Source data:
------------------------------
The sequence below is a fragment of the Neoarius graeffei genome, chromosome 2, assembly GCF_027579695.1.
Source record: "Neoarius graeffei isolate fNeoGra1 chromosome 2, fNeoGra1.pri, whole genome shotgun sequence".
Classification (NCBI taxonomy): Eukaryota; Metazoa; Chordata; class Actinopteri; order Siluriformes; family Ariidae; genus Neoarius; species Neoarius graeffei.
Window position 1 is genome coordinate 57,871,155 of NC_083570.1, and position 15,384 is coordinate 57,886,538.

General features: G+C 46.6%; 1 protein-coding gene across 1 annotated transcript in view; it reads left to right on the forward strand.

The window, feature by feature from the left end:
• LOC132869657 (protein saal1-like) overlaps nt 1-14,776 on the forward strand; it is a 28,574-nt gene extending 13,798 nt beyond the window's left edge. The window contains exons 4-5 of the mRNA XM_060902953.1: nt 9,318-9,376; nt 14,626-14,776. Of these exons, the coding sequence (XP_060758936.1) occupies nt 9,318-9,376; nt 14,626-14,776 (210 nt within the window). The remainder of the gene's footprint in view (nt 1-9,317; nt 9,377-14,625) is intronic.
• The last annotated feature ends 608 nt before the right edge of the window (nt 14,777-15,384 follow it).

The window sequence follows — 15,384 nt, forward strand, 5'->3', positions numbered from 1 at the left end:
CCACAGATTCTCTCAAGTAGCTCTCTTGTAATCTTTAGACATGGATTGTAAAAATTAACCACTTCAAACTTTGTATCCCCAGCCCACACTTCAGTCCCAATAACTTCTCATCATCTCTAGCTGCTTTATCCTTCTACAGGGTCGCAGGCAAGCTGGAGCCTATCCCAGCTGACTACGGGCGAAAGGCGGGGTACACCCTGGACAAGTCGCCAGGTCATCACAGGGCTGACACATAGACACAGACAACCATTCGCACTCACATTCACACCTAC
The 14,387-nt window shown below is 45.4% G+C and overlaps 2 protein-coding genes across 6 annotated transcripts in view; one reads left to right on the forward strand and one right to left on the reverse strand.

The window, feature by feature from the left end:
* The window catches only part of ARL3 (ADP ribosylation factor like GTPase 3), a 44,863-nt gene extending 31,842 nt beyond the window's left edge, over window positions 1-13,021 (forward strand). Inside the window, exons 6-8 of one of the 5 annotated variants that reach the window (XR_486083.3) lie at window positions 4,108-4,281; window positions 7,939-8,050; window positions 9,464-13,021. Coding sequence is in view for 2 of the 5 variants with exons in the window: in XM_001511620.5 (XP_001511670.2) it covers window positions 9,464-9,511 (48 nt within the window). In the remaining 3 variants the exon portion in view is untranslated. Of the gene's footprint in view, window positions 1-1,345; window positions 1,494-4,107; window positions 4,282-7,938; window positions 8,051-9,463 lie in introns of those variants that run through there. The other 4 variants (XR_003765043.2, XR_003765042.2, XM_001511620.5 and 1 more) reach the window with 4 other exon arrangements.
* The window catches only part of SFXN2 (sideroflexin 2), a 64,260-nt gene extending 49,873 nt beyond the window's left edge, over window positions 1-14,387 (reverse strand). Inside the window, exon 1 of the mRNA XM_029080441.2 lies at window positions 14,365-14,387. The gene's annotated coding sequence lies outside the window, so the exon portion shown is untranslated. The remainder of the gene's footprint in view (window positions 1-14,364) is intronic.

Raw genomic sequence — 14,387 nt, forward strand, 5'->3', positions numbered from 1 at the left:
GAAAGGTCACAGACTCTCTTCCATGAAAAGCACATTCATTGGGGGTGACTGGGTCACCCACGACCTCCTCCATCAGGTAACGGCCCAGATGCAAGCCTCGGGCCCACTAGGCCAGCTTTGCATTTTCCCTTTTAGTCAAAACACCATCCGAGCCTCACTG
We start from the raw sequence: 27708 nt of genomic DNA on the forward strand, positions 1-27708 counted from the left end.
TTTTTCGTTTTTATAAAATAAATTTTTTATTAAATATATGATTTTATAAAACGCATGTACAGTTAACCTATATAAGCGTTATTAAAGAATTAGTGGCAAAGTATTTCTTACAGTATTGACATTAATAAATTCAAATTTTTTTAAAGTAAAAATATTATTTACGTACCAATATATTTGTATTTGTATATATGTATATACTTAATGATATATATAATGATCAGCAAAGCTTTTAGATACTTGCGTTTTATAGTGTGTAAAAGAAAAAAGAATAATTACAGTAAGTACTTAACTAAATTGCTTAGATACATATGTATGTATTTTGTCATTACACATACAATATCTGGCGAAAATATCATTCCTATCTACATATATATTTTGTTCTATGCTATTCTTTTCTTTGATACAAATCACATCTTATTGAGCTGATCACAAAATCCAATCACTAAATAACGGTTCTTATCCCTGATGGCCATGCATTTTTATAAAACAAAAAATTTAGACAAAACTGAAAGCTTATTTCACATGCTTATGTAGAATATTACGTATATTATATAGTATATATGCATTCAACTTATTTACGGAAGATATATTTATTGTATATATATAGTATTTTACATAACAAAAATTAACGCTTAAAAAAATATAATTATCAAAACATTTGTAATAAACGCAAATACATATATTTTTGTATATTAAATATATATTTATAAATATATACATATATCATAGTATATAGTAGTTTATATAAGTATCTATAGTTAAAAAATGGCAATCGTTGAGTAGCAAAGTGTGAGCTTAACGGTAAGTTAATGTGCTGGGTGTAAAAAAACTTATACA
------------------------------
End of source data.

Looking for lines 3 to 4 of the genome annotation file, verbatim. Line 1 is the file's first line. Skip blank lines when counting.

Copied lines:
Classification (NCBI taxonomy): Eukaryota; Metazoa; Chordata; class Actinopteri; order Siluriformes; family Ariidae; genus Neoarius; species Neoarius graeffei.
Window position 1 is genome coordinate 57,871,155 of NC_083570.1, and position 15,384 is coordinate 57,886,538.